On this National Day of Reason, it was announced that Edwina Rogers, whose previous experience is as a Republican DC lobbyist, who also had worked for President George W Bush and former Senator Trent Lott, was hired as the new Executive Director of Secular Coalition of America. Naturally I was a bit concerned but after reading some of what she had to say about her new job, I think she will be fine as long as she sticks to the SCA agenda.
From 2001-2002, Rogers served as an Economic Advisor for President George W. Bush at the White House, at the National Economic Council, where she focused on health and social security policy. She also worked on International Trade matters for President George H. W. Bush at the Department of Commerce from 1989 until 1991.
Rogers served as General Counsel to the National Republican Senatorial Committee in 1994. She worked for Senator Lott while he was Majority Leader in 1999 and she handled health policy for Senator Sessions in 2003 and 2004. She practiced law in the Washington office of Balch and Bingham from 1991 until 1994.
In 1996, she was a Fellow at the Kennedy School at Harvard. Rogers received her B.S. in Corporate Finance from the University of Alabama and a J.D. from Catholic University in Washington D.C
She has been a regular contributor to several newspaper columns, health and policy journals and has appeared as a regular guest on cable news television channels including MSNBC and FOX News.
That resume concerned me because President Bush and Trent Lott weren’t exactly friendly to members of the Secular Coalition. It did help me to learn Rogers applied for the job and the SCA didn’t go looking for a Republican to increase its lobbying cred.
Although hiring Rogers will do just that. Usually the religious right infested GOP would simply dismiss the work of SCA as liberal elitism anti-religion. Rogers is one of the few nontheistic Republicans I know.
Why the Secular Coalition?
I was drawn to the SCA because I believe that human rights are best protected by separation of religion and government—and unfortunately that separation is under attack recently. All sectors of society need to be included at the decision making table, and as of now there are 50 million secular Americans that are underrepresented and undervalued. The Secular Coalition and its member organizations have done a fantastic job of helping to raise the image of nontheists in this country. I plan to expand on what the SCA has already been doing and help take the organization to the next level. I was selected for this position because I am an expert in government affairs and a proven coalition builder. I am going to put my two decades of experience in Washington working for politicians and as a lobbyist, to use in effecting legislation—we want to see laws coming from both sides that are based on reason and logic, not religion.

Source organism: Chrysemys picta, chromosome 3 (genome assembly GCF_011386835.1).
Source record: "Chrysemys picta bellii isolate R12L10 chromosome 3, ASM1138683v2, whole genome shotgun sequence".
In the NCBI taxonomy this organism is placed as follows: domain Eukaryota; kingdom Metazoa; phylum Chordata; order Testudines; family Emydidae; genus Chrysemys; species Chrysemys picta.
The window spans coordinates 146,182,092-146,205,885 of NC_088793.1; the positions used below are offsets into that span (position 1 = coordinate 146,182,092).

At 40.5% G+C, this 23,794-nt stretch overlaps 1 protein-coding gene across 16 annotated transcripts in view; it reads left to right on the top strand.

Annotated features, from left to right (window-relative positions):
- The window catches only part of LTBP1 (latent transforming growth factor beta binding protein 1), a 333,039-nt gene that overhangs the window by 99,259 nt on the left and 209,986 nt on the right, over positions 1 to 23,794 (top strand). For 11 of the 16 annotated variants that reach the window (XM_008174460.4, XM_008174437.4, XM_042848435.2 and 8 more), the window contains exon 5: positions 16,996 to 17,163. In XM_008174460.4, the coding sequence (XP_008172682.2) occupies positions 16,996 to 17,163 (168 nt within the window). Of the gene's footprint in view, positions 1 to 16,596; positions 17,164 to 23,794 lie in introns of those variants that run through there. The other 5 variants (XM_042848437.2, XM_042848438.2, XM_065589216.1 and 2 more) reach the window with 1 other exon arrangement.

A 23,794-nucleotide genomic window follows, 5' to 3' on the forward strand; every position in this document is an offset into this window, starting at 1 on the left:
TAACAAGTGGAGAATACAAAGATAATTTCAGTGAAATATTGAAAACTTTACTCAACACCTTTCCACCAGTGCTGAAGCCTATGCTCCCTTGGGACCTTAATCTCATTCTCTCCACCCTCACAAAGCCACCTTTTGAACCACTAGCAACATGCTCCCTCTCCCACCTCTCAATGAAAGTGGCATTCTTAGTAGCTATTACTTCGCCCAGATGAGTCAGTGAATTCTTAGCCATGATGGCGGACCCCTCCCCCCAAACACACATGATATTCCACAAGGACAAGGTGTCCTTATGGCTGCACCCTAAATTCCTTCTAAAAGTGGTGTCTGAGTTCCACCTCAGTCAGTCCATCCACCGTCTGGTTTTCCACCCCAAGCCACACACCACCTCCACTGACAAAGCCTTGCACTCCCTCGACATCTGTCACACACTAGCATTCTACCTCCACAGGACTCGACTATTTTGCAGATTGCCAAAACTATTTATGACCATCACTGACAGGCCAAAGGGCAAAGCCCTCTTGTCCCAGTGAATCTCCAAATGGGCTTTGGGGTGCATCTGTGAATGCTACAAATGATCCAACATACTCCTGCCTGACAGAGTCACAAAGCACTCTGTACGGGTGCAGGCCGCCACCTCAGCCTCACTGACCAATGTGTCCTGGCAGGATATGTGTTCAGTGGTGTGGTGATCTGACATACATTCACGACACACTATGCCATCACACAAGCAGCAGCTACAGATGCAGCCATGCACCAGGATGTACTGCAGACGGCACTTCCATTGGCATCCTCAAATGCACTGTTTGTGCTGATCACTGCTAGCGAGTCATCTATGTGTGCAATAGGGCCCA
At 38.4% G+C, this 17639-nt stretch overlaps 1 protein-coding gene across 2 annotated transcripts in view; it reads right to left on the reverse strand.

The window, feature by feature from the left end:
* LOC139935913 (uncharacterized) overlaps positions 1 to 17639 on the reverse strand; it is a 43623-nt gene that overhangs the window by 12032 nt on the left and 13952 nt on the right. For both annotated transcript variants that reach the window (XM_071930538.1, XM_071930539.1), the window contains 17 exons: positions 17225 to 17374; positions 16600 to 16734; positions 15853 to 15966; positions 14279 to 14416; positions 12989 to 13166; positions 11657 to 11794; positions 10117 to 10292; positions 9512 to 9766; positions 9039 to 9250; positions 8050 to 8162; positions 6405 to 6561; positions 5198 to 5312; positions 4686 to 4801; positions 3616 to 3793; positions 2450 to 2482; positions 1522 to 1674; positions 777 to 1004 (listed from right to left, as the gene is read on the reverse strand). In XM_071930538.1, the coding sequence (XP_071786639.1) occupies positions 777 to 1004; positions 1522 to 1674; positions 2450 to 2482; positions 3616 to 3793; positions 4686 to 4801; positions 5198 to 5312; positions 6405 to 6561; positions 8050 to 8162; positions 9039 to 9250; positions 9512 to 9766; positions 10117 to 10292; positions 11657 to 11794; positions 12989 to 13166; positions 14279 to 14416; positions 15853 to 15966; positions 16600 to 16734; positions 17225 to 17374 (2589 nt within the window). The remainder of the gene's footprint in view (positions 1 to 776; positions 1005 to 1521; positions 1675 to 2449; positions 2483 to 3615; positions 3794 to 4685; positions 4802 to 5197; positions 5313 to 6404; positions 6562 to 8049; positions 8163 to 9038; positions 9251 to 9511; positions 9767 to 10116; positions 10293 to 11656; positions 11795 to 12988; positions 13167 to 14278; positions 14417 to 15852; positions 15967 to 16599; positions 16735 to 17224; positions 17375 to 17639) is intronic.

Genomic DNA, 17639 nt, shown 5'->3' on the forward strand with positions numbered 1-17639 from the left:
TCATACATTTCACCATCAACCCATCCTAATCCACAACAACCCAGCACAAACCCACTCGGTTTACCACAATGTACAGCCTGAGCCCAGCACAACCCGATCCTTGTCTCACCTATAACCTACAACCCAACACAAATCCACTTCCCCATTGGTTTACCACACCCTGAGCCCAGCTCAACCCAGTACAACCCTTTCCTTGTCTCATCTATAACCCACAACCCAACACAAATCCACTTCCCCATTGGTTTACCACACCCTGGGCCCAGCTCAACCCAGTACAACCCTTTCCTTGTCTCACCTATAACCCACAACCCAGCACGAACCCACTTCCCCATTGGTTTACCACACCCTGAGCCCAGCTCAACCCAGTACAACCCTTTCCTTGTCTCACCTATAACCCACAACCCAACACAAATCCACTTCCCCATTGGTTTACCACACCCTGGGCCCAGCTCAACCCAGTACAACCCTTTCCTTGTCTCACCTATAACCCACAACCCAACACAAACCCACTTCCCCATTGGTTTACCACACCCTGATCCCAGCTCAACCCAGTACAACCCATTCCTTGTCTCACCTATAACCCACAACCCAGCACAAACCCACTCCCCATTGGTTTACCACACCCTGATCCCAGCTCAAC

Have you always been a secularist? How do you describe yourself and your beliefs?
I am a nontheist, but tend to shy away from labels, because I think they have a way of creating division within the movement. I have always been a firm secularist and an ardent supporter of the separation of religion and government. I am passionate about increasing the respect for nontheists in the United States and protecting the secular character of our government. I think that America is a place where there should be no religious test for participation in political life. I certainly feel that theists should be fully able to participate in public life—but no more than nontheists. I am not here to end religion.
How do you think your Republican background will play into your role here at the Secular Coalition?
My Republican background will help open certain doors that may have been closed to the secular movement before. It’s a misnomer that the majority of Republicans believe in the comingling of religion and government. The Religious Right is a vocal part of the Republican Party, but it’s also a minority. Most Republicans don’t necessarily agree with them, but may simply take a laissez faire attitude on that particular topic because they haven’t been engaged on the issues. If we aim to combat the political influence of those who want to see religion inserted in our secular government we will have to work with decision makers on both sides of the aisle—and I am uniquely qualified to help the Secular Coalition do that.
Hemant Mehta has a longer more indepth interview on his website. the Friendly Atheist:
This isn’t the first time a “liberal” group has hired a Republican to help deal with a conservative Congress.
Reading the comments from Mehta’s post reminded me that not everyone will think Rogers is a good fit. Just like the Focus on the Family/Pat Robertson Borg Collective, the atheist side has its party purity complainers. I agree with some of the comments that it is hard to be a Republican and support secularism since the majority of Republican work is anti-secularism as they pander to the religious right. The religious right may be a small vocal minority but the national GOP and state GOP parties pander to them all the time. Rogers comment about the right not being a real issue is a common GOP talking point that doesn’t fit the evidence.
SCA made a bold move hiring Rogers and I hope they hit a home run and that the more vocal critics hold back and see what she actually does rather than negatively imagine what she might do.
My eyes are wide open.